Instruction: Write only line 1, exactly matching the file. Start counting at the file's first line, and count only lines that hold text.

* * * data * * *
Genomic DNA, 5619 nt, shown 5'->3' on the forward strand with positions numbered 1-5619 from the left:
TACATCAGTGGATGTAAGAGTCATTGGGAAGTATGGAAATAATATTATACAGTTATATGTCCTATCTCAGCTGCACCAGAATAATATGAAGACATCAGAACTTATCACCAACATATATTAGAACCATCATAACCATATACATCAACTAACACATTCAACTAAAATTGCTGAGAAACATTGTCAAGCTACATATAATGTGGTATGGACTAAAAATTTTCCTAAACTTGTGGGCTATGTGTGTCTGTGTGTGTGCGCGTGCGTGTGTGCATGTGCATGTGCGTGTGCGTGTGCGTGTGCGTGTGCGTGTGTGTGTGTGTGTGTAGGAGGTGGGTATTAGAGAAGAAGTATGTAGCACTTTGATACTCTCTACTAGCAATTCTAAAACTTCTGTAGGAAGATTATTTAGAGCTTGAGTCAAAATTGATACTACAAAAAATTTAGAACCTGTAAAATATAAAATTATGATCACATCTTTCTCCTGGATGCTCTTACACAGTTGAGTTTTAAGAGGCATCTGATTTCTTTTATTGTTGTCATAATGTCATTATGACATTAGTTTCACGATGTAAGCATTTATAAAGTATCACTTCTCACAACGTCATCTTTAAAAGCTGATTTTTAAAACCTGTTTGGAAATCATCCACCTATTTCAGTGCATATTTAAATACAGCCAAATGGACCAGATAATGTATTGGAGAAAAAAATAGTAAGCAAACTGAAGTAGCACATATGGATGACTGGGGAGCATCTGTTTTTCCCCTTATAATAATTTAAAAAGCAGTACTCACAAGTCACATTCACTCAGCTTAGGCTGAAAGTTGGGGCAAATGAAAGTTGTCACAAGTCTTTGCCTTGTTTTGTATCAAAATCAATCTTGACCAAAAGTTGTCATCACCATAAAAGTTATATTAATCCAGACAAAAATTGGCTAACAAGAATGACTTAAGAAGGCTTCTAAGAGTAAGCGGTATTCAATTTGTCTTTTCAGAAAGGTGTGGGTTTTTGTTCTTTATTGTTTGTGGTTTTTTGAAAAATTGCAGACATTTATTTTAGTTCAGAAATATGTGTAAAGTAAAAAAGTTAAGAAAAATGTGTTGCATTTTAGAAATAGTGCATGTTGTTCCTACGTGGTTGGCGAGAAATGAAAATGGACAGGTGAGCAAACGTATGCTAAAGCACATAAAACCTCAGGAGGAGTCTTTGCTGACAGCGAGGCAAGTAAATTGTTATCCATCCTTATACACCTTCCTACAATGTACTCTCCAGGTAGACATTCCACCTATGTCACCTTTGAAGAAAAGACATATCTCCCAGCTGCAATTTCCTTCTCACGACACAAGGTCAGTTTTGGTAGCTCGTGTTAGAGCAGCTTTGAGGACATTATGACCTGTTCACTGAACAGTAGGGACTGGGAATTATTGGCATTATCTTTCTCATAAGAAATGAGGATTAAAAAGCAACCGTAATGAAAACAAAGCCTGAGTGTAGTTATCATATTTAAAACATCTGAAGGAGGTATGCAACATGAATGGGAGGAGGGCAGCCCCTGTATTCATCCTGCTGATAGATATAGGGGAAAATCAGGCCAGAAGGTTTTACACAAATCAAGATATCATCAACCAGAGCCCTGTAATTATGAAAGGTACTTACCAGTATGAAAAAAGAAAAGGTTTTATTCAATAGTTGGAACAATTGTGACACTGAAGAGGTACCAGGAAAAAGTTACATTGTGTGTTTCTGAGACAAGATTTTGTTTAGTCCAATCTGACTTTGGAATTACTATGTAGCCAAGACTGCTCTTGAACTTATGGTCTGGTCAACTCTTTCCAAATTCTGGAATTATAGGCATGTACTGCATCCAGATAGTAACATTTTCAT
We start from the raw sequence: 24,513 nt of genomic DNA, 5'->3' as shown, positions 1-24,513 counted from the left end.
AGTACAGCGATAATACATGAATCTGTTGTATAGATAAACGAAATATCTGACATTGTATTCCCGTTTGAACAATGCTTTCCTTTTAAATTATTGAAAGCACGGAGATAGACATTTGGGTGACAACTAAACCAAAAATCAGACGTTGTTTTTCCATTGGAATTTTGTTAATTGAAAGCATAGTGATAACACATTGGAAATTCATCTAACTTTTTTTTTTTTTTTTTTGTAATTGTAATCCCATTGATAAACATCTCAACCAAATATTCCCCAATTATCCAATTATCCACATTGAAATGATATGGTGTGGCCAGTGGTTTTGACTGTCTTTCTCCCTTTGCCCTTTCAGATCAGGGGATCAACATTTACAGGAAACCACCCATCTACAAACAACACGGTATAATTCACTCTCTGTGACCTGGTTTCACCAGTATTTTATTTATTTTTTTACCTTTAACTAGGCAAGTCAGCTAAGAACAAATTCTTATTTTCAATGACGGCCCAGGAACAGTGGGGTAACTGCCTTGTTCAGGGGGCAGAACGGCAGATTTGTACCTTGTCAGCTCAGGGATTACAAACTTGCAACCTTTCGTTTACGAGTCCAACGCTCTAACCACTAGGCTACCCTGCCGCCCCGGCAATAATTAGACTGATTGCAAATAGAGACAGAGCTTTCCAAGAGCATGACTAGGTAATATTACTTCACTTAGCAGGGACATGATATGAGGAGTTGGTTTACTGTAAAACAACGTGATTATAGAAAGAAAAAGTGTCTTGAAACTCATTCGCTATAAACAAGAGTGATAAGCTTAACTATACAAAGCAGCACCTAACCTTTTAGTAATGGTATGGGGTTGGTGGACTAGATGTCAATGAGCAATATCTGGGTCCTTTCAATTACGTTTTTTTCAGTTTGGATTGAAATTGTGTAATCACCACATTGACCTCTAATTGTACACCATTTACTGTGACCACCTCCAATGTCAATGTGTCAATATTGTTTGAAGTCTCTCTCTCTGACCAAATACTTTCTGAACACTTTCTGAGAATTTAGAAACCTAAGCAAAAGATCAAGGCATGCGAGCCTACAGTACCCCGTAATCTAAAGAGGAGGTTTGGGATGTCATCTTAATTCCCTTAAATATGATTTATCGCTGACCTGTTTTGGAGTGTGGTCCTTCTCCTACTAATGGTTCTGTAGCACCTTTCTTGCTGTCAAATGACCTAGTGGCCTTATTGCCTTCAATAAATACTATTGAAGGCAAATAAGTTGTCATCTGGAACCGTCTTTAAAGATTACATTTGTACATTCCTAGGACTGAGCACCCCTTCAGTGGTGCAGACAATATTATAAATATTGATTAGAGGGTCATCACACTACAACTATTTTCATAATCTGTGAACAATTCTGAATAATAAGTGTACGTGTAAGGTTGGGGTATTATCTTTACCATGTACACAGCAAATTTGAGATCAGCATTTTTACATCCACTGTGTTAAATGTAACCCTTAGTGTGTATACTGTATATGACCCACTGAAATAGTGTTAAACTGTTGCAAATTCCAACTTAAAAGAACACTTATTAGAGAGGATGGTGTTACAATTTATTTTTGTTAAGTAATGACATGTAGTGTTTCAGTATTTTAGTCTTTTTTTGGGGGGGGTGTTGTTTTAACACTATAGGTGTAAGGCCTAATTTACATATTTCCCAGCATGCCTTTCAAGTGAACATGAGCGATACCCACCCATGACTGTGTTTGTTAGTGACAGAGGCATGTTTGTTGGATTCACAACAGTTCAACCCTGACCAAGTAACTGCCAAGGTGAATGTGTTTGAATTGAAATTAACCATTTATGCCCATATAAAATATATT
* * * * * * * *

Genomic DNA, 5619 nt, shown 5'->3' on the forward strand with positions numbered 1-5619 from the left: